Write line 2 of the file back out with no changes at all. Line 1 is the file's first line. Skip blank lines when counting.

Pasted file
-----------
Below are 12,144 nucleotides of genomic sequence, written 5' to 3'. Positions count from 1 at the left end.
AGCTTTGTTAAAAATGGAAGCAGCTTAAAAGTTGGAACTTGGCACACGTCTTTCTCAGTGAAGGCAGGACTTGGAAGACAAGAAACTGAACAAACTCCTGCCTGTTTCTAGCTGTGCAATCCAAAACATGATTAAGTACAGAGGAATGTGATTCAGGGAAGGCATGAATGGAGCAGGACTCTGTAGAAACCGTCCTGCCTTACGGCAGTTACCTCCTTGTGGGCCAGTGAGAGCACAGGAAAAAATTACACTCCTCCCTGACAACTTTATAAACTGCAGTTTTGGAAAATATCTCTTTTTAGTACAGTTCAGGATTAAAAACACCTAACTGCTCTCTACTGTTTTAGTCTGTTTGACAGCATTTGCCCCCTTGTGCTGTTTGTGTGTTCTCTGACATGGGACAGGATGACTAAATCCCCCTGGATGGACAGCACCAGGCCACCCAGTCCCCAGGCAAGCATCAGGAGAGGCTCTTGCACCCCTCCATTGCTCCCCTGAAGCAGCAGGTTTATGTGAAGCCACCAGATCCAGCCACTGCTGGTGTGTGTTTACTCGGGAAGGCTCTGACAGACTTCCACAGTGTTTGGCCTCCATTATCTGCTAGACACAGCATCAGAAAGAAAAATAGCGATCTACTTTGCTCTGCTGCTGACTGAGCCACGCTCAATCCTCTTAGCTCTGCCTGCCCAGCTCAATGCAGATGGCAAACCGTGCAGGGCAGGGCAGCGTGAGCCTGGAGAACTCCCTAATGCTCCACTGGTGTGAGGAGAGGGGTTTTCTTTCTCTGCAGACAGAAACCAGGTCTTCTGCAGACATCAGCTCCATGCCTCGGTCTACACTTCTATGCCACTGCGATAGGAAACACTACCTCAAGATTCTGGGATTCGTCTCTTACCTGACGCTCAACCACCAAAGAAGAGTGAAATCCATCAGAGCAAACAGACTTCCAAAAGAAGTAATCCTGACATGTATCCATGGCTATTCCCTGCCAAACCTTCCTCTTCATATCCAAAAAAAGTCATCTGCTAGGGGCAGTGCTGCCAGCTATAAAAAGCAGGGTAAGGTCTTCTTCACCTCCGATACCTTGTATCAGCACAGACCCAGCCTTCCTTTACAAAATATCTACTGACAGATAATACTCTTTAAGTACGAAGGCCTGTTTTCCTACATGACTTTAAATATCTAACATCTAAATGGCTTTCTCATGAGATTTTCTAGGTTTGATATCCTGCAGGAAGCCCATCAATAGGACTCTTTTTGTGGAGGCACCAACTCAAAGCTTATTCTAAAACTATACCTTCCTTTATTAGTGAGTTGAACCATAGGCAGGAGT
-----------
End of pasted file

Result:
AGCTTTGTTAAAAATGGAAGCAGCTTAAAAGTTGGAACTTGGCACACGTCTTTCTCAGTGAAGGCAGGACTTGGAAGACAAGAAACTGAACAAACTCCTGCCTGTTTCTAGCTGTGCAATCCAAAACATGATTAAGTACAGAGGAATGTGATTCAGGGAAGGCATGAATGGAGCAGGACTCTGTAGAAACCGTCCTGCCTTACGGCAGTTACCTCCTTGTGGGCCAGTGAGAGCACAGGAAAAAATTACACTCCTCCCTGACAACTTTATAAACTGCAGTTTTGGAAAATATCTCTTTTTAGTACAGTTCAGGATTAAAAACACCTAACTGCTCTCTACTGTTTTAGTCTGTTTGACAGCATTTGCCCCCTTGTGCTGTTTGTGTGTTCTCTGACATGGGACAGGATGACTAAATCCCCCTGGATGGACAGCACCAGGCCACCCAGTCCCCAGGCAAGCATCAGGAGAGGCTCTTGCACCCCTCCATTGCTCCCCTGAAGCAGCAGGTTTATGTGAAGCCACCAGATCCAGCCACTGCTGGTGTGTGTTTACTCGGGAAGGCTCTGACAGACTTCCACAGTGTTTGGCCTCCATTATCTGCTAGACACAGCATCAGAAAGAAAAATAGCGATCTACTTTGCTCTGCTGCTGACTGAGCCACGCTCAATCCTCTTAGCTCTGCCTGCCCAGCTCAATGCAGATGGCAAACCGTGCAGGGCAGGGCAGCGTGAGCCTGGAGAACTCCCTAATGCTCCACTGGTGTGAGGAGAGGGGTTTTCTTTCTCTGCAGACAGAAACCAGGTCTTCTGCAGACATCAGCTCCATGCCTCGGTCTACACTTCTATGCCACTGCGATAGGAAACACTACCTCAAGATTCTGGGATTCGTCTCTTACCTGACGCTCAACCACCAAAGAAGAGTGAAATCCATCAGAGCAAACAGACTTCCAAAAGAAGTAATCCTGACATGTATCCATGGCTATTCCCTGCCAAACCTTCCTCTTCATATCCAAAAAAAGTCATCTGCTAGGGGCAGTGCTGCCAGCTATAAAAAGCAGGGTAAGGTCTTCTTCACCTCCGATACCTTGTATCAGCACAGACCCAGCCTTCCTTTACAAAATATCTACTGACAGATAATACTCTTTAAGTACGAAGGCCTGTTTTCCTACATGACTTTAAATATCTAACATCTAAATGGCTTTCTCATGAGATTTTCTAGGTTTGATATCCTGCAGGAAGCCCATCAATAGGACTCTTTTTGTGGAGGCACCAACTCAAAGCTTATTCTAAAACTATACCTTCCTTTATTAGTGAGTTGAACCATAGGCAGGAGT